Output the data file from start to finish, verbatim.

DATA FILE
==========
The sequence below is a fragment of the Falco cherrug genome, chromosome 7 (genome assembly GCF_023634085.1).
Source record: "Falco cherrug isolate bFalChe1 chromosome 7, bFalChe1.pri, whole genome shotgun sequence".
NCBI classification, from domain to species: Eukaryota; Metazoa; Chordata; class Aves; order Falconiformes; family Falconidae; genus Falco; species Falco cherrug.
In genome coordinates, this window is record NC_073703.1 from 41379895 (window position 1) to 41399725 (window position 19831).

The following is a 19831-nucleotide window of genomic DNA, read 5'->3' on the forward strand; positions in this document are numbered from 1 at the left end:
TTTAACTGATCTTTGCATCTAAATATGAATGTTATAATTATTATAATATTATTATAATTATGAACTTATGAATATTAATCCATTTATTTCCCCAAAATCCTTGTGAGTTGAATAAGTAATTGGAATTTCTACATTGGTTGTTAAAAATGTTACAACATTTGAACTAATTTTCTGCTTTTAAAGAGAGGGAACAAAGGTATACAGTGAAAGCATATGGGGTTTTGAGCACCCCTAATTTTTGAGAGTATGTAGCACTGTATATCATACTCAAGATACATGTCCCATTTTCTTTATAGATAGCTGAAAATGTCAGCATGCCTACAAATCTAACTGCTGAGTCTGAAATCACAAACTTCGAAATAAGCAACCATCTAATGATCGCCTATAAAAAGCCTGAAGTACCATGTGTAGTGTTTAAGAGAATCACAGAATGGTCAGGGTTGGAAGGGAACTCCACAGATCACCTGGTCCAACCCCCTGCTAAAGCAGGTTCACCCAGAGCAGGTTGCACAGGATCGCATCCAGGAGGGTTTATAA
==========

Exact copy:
The sequence below is a fragment of the Falco cherrug genome, chromosome 7 (genome assembly GCF_023634085.1).
Source record: "Falco cherrug isolate bFalChe1 chromosome 7, bFalChe1.pri, whole genome shotgun sequence".
NCBI classification, from domain to species: Eukaryota; Metazoa; Chordata; class Aves; order Falconiformes; family Falconidae; genus Falco; species Falco cherrug.
In genome coordinates, this window is record NC_073703.1 from 41379895 (window position 1) to 41399725 (window position 19831).

The following is a 19831-nucleotide window of genomic DNA, read 5'->3' on the forward strand; positions in this document are numbered from 1 at the left end:
TTTAACTGATCTTTGCATCTAAATATGAATGTTATAATTATTATAATATTATTATAATTATGAACTTATGAATATTAATCCATTTATTTCCCCAAAATCCTTGTGAGTTGAATAAGTAATTGGAATTTCTACATTGGTTGTTAAAAATGTTACAACATTTGAACTAATTTTCTGCTTTTAAAGAGAGGGAACAAAGGTATACAGTGAAAGCATATGGGGTTTTGAGCACCCCTAATTTTTGAGAGTATGTAGCACTGTATATCATACTCAAGATACATGTCCCATTTTCTTTATAGATAGCTGAAAATGTCAGCATGCCTACAAATCTAACTGCTGAGTCTGAAATCACAAACTTCGAAATAAGCAACCATCTAATGATCGCCTATAAAAAGCCTGAAGTACCATGTGTAGTGTTTAAGAGAATCACAGAATGGTCAGGGTTGGAAGGGAACTCCACAGATCACCTGGTCCAACCCCCTGCTAAAGCAGGTTCACCCAGAGCAGGTTGCACAGGATCGCATCCAGGAGGGTTTATAA